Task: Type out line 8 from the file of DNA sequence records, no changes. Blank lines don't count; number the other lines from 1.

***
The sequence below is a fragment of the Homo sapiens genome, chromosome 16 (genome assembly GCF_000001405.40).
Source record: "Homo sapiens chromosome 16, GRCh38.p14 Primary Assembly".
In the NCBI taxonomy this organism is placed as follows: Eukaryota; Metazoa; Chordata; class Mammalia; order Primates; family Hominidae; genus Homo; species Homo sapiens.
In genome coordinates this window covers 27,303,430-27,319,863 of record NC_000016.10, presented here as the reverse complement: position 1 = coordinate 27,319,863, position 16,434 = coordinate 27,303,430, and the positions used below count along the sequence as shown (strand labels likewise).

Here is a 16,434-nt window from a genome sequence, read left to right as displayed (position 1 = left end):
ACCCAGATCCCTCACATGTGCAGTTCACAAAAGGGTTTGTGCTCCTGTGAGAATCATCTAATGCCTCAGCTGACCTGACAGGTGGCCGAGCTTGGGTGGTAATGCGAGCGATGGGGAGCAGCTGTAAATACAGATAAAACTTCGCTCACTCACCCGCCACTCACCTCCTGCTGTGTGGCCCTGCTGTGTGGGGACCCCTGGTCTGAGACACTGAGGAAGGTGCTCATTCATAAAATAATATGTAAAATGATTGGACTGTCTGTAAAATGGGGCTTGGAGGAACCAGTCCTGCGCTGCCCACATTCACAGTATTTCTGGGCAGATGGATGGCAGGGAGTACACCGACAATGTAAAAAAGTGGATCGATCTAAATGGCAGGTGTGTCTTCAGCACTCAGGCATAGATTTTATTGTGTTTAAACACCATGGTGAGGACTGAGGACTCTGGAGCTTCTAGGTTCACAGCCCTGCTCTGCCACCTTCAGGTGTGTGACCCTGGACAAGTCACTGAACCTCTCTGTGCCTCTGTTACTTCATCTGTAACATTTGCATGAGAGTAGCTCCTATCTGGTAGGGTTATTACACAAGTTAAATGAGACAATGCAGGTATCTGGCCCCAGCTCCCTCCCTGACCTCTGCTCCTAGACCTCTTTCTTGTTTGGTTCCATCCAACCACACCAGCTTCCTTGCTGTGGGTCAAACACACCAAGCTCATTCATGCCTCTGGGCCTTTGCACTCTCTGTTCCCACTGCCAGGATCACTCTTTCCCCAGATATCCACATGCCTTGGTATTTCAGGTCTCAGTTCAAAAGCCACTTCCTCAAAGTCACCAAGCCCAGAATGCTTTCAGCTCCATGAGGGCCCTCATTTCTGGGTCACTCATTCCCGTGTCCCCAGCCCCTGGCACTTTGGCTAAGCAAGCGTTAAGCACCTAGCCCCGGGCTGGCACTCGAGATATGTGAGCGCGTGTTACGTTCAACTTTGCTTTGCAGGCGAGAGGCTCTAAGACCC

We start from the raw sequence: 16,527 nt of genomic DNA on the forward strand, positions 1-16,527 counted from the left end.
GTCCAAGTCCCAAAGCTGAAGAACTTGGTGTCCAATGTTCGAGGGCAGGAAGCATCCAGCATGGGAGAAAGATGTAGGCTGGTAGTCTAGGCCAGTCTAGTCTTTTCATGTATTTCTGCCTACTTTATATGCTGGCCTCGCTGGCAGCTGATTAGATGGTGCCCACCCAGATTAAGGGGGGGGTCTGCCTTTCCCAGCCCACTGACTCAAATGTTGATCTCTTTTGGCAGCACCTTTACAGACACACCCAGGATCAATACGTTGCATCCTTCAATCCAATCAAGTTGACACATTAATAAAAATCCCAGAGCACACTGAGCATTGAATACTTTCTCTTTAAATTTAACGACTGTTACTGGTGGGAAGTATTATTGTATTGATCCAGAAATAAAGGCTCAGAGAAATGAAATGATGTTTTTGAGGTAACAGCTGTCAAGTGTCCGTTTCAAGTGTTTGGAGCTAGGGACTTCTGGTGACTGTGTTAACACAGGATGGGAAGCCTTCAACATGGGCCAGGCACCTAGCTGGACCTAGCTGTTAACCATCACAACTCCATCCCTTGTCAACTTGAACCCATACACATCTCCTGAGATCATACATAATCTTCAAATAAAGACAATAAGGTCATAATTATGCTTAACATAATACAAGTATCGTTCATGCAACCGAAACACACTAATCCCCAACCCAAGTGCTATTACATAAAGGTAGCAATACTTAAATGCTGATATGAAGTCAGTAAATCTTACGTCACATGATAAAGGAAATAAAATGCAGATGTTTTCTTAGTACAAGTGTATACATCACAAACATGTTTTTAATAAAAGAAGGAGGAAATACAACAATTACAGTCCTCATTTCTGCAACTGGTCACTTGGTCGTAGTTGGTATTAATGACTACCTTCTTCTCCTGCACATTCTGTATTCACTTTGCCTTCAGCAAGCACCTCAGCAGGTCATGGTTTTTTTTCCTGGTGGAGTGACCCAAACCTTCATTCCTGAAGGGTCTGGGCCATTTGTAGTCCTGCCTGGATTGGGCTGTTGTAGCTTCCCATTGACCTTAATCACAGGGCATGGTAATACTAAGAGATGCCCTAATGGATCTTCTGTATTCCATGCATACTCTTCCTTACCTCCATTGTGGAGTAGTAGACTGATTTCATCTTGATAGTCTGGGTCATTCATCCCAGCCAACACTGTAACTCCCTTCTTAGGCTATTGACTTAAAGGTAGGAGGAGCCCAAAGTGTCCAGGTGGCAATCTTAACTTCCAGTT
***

GTCCAAGTCCCAAAGCTGAAGAACTTGGTGTCCAATGTTCGAGGGCAGGAAGCATCCAGCATGGGAGAAAGATGTAGGCTGGTAGTCTAGGCCAGTCTAGTCTTTTCATGTATTTCTGCCTACTTTATATGCTGGCCTCGCTGGCAGCTGATTAGATGGTGCCCACCCAGATTAAGGGGGGGGTCTGCCTTTCCCAGCCCACTGACTCAAATGTTGATCTCTTTTGGCAGCACCTTTACAGACACACCCAGGATCAATACGTTGCATCCTTCAATCCAATCAAGTTGACACATTAATAAAAATCCCAGAGCACACTGAGCATTGAATACTTTCTCTTTAAATTTAACGACTGTTACTGGTGGGAAGTATTATTGTATTGATCCAGAAATAAAGGCTCAGAGAAATGAAATGATGTTTTTGAGGTAACAGCTGTCAAGTGTCCGTTTCAAGTGTTTGGAGCTAGGGACTTCTGGTGACTGTGTTAACACAGGATGGGAAGCCTTCAACATGGGCCAGGCACCTAGCTGGACCTAGCTGTTAACCATCACAACTCCATCCCTTGTCAACTTGAACCCATACACATCTCCTGAGATCATACATAATCTTCAAATAAAGACAATAAGGTCATAATTATGCTTAACATAATACAAGTATCGTTCATGCAACCGAAACACACTAATCCCCAACCCAAGTGCTATTACATAAAGGTAGCAATACTTAAATGCTGATATGAAGTCAGTAAATCTTACGTCACATGATAAAGGAAATAAAATGCAGATGTTTTCTTAGTACAAGTGTATACATCACAAACATGTTTTTAATAAAAGAAGGAGGAAATACAACAATTACAGTCCTCATTTCTGCAACTGGTCACTTGGTCGTAGTTGGTATTAATGACTACCTTCTTCTCCTGCACATTCTGTATTCACTTTGCCTTCAGCAAGCACCTCAGCAGGTCATGGTTTTTTTTCCTGGTGGAGTGACCCAAACCTTCATTCCTGAAGGGTCTGGGCCATTTGTAGTCCTGCCTGGATTGGGCTGTTGTAGCTTCCCATTGACCTTAATCACAGGGCATGGTAATACTAAGAGATGCCCTAATGGATCTTCTGTATTCCATGCATACTCTTCCTTACCTCCATTGTGGAGTAGTAGACTGATTTCATCTTGATAGTCTGGGTCATTCATCCCAGCCAACACTGTAACTCCCTTCTTAGGCTATTGACTTAAAGGTAGGAGGAGCCCAAAGTGTCCAGGTGGCAATCTTAACTTCCAGTT